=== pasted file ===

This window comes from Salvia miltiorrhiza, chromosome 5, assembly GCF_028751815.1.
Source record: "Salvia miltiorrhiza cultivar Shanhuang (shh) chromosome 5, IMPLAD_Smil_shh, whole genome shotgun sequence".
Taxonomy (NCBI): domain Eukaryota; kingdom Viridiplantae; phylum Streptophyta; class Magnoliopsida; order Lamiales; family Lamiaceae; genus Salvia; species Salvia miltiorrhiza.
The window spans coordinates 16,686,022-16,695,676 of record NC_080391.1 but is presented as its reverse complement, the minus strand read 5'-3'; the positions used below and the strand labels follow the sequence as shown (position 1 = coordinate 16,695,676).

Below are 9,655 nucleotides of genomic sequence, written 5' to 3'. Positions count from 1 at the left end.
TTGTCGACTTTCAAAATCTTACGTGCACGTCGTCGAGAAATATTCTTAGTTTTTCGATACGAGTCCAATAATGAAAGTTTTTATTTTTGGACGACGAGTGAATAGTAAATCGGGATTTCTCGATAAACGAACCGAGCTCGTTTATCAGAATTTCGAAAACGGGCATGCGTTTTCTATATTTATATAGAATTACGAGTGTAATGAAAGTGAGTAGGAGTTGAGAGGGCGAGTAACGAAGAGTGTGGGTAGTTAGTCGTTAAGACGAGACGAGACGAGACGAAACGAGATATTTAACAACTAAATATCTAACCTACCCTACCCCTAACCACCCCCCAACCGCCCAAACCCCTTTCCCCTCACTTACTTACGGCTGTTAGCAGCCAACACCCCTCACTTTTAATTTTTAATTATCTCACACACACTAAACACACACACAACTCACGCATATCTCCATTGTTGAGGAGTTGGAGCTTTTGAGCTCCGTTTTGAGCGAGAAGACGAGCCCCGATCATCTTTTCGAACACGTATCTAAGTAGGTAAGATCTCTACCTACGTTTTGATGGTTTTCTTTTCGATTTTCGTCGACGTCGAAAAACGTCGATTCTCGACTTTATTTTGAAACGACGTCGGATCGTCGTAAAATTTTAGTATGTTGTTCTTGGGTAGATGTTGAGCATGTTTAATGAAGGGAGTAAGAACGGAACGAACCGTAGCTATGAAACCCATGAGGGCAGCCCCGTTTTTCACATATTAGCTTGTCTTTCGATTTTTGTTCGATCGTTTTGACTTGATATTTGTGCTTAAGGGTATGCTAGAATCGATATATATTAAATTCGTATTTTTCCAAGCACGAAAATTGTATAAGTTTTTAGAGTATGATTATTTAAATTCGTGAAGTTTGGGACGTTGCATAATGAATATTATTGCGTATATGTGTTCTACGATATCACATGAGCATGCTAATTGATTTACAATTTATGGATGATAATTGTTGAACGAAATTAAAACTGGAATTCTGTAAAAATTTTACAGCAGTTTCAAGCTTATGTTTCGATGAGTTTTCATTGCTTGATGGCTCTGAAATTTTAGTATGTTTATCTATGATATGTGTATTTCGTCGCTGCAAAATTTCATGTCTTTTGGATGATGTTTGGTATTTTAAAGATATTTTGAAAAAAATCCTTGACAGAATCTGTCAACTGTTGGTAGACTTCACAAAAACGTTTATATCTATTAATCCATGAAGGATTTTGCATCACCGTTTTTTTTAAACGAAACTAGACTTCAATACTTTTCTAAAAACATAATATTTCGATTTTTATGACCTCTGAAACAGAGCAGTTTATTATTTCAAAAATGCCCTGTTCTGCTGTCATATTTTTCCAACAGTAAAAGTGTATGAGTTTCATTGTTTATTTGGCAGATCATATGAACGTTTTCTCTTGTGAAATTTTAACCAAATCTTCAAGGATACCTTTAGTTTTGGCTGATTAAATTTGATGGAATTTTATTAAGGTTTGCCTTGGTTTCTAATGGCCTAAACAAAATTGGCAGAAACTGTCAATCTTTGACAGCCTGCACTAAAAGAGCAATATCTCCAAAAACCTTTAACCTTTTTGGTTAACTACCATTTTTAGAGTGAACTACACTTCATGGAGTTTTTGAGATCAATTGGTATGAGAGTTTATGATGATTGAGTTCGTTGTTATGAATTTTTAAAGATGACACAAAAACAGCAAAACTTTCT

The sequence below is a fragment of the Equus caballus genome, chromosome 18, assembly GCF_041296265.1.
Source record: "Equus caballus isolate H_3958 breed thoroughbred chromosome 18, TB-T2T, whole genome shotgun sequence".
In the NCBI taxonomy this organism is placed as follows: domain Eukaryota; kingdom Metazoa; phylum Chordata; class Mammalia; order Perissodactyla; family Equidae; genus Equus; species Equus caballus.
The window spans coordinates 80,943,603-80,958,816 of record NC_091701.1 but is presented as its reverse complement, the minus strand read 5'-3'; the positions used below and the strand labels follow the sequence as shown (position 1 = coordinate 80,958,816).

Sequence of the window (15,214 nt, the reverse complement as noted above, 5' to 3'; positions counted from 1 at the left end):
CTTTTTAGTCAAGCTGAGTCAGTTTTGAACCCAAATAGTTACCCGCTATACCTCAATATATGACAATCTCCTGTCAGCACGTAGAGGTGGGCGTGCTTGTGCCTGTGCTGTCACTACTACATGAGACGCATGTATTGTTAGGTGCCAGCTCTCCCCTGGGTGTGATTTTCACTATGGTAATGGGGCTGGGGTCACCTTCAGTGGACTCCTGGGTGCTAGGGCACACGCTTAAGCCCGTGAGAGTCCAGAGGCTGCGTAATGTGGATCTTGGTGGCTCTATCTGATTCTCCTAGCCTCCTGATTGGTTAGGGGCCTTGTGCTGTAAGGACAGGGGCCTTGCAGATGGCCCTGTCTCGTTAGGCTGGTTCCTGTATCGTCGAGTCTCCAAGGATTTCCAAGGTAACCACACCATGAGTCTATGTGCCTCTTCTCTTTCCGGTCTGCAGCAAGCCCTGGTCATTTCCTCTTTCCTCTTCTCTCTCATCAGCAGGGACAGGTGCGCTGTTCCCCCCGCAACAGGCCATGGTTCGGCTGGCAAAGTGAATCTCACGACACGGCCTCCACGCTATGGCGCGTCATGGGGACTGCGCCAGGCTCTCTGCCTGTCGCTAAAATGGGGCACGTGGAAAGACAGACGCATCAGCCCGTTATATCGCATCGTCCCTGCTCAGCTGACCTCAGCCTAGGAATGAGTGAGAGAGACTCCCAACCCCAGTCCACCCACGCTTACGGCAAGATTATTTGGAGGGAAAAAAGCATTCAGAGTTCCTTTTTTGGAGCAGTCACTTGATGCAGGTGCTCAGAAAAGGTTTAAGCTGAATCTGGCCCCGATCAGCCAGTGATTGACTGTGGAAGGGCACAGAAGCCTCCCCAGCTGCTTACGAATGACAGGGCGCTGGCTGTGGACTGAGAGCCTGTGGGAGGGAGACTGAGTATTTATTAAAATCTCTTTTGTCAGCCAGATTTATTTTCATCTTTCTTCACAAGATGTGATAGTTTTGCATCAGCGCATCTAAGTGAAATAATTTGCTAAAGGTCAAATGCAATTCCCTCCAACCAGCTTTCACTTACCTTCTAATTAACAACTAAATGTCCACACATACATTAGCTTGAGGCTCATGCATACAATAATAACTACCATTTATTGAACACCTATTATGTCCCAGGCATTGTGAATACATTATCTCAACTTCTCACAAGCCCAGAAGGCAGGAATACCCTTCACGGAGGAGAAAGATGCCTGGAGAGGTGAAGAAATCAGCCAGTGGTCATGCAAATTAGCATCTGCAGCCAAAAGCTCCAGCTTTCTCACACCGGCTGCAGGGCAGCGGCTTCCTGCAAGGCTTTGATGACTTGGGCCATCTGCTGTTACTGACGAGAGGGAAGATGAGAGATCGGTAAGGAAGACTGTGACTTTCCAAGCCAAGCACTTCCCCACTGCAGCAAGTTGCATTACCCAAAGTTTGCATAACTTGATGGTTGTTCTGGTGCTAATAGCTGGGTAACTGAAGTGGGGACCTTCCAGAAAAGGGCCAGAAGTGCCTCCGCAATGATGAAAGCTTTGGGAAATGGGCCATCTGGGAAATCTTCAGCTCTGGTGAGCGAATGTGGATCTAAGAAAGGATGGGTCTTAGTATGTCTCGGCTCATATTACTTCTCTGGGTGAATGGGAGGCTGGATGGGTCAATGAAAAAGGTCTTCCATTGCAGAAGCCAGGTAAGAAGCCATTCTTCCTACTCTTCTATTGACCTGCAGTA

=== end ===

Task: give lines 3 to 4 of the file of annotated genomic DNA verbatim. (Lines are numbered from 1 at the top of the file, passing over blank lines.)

Taxonomy (NCBI): domain Eukaryota; kingdom Viridiplantae; phylum Streptophyta; class Magnoliopsida; order Lamiales; family Lamiaceae; genus Salvia; species Salvia miltiorrhiza.
The window spans coordinates 16,686,022-16,695,676 of record NC_080391.1 but is presented as its reverse complement, the minus strand read 5'-3'; the positions used below and the strand labels follow the sequence as shown (position 1 = coordinate 16,695,676).